In the early days of ARPANET, email is
consisted exclusively of text messages
written in English and expressed in ASCII.
For this environment , RFC 822 did the job
Nowadays, on the worldwide Internet,
this approach is no longer adequate.
The problems include sending and receiving are
1. Message in language with accents (eg:
French and German).
2. Message in nonLatin alphabets( eg: Hebrew
3. Message in language without alphebets(eg:
Chinese and Japanese)
4. Massage not containing text at all(eg: audio
MIME-Multipurpose Internet Mail
• A solution was proposed in RFC 1341 and updated in
RFC 1521.This solution called MIME is now widely used.
• The basic idea of MIME is to continue to use the RFC
822 format, but to add structure to the message body
and define encoding rules for non-ASCII messages.
• BY not deviating from 822, MIME massage can be sent
using the existing mail programs and protocols .
• All that has to be changed are the sending and receiving
programs, which users can do for themselves
• MIME defines five new message headers
MIME-Version: Identifies the MIME version
Content Description: Human-Readable string telling what is in the
Content-Id: Unique identifier
Content-Transfer-Encoding How the body is wrapped for transmission
Content-Type: Nature of the message
Text including simple formatting
Still picture in GIF format
Still picture in JPEG format
An un interpreted byte sequence
A printable document in PostScript
Rfc822 A MIME RFC 822 message
Partial Message has been split for transmission
External Body Message itself must be fetched over the net
Same message in different formats
Parts must be viewed simultaneously
Each part is a complete RFC 822message
Movie in Mpeg format
Independent parts in the specified order
• The message transfer system is
concerned with relaying ,messages from
originator to the recipient.
• Establish a transport connection from the
source machine to the destination
• There are situations in which this does not
• To overcome this we can do is ….
SMTP-Simple Mail Transfer
• Within the Internet email is delivered by having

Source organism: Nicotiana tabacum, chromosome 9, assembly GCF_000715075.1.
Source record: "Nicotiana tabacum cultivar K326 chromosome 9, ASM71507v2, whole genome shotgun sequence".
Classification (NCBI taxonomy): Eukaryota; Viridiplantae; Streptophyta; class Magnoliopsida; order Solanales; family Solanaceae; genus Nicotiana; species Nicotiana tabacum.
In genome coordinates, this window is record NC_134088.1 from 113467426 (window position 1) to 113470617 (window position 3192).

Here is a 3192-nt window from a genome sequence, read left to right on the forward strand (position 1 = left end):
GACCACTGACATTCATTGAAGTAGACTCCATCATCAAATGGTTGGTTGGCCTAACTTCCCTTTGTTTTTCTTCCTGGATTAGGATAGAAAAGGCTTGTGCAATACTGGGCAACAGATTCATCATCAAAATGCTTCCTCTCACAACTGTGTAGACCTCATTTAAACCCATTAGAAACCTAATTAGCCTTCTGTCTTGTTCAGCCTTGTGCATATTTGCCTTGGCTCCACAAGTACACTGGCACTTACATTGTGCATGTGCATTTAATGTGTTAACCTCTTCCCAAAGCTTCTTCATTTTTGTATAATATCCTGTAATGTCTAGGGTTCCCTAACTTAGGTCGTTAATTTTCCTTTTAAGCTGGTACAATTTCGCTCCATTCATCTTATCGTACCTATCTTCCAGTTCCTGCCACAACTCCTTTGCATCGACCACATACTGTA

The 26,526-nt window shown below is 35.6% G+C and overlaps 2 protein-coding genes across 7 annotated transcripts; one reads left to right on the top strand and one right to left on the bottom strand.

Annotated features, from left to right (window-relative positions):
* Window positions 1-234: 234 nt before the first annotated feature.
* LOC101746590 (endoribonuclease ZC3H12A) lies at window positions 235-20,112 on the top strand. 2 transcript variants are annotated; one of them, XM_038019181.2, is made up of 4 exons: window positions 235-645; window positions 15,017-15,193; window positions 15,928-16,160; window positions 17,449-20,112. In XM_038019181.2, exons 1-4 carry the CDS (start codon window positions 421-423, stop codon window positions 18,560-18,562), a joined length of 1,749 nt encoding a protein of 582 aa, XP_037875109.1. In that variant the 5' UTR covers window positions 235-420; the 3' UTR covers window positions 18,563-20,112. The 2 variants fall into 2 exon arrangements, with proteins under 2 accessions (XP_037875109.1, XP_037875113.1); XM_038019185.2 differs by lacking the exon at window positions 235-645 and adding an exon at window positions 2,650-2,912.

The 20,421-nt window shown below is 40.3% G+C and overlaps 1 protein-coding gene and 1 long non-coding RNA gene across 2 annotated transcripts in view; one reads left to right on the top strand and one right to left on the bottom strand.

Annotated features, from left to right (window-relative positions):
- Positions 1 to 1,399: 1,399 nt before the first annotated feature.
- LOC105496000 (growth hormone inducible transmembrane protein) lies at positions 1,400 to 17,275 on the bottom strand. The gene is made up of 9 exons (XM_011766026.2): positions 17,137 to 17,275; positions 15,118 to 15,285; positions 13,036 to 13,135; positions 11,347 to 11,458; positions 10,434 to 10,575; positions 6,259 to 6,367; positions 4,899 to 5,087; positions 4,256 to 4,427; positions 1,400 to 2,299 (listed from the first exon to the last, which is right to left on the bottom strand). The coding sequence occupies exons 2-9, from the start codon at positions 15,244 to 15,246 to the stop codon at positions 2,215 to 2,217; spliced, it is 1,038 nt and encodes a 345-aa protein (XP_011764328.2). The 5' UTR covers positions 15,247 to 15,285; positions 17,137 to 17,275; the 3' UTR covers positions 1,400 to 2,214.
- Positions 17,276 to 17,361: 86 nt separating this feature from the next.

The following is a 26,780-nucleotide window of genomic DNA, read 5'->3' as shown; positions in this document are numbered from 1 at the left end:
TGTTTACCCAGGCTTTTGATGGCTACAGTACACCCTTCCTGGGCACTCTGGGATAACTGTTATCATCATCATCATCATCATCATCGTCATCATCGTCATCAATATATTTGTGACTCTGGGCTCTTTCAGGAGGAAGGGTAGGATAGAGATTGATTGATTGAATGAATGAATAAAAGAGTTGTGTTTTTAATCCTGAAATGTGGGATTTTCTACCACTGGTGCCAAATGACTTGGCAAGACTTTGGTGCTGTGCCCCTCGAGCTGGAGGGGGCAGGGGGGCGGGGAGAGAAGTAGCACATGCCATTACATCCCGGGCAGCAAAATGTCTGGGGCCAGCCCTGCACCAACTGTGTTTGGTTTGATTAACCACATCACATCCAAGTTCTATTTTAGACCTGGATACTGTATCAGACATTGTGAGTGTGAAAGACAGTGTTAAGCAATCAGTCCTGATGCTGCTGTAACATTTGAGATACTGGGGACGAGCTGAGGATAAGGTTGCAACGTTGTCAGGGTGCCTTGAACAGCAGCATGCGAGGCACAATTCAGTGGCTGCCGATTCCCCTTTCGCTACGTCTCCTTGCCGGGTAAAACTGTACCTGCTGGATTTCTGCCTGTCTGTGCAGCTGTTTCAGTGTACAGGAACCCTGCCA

the source machine establish a TCP connection
to port 25 of the destination machine
• Listening to this port is an email daemon that
speaks SMTP .
• SMTP is a simple ASCII protocol.
• If the server is willing to accept mail, the client
announces whom the email is coming from and
whom it is going to.
• Email using SMTP works best when both
the sender and the receiver are on the
Internet and can support TCP connection
between sender and receiver. However,
many machines that are not on the
Internet still want to send and receive
email from Internet sites.
• A simple protocol used for fetching email from a
remote mailbox is POP3(Post Office Protocol)
which is defined in RFC 1225.
• A more sophisticated delivery protocol is
IMAP(Interactive Mail Access Protocol) which is
defined in RFC 1064.
• The third delivery protocol is DMSP(Distributed
Mail System Protocol), which is part of the
PCMAIL system and described in RFC 1056.
• Independent of whether email is delivered directly to the
workstations or to a remote server, many systems
provide hooks for additional processing of incoming
• An especially valuable tool for many email users is the
ability to set up filters.
• These are rules that are checked when email comes in
or when the user agent is started. Each rule specifies a
condition and an action.
• Another delivery feature often provided is
the ability to forward incoming email to a
different address. This address can even
be a computer operated by a commercial
• Ability to install a vacation daemon.
• When an email message is sent between
two distant sites, it will generally transit
dozens of machines on the way.Any of
these can read and record the message
for future use.
• Widely used secure email systems are.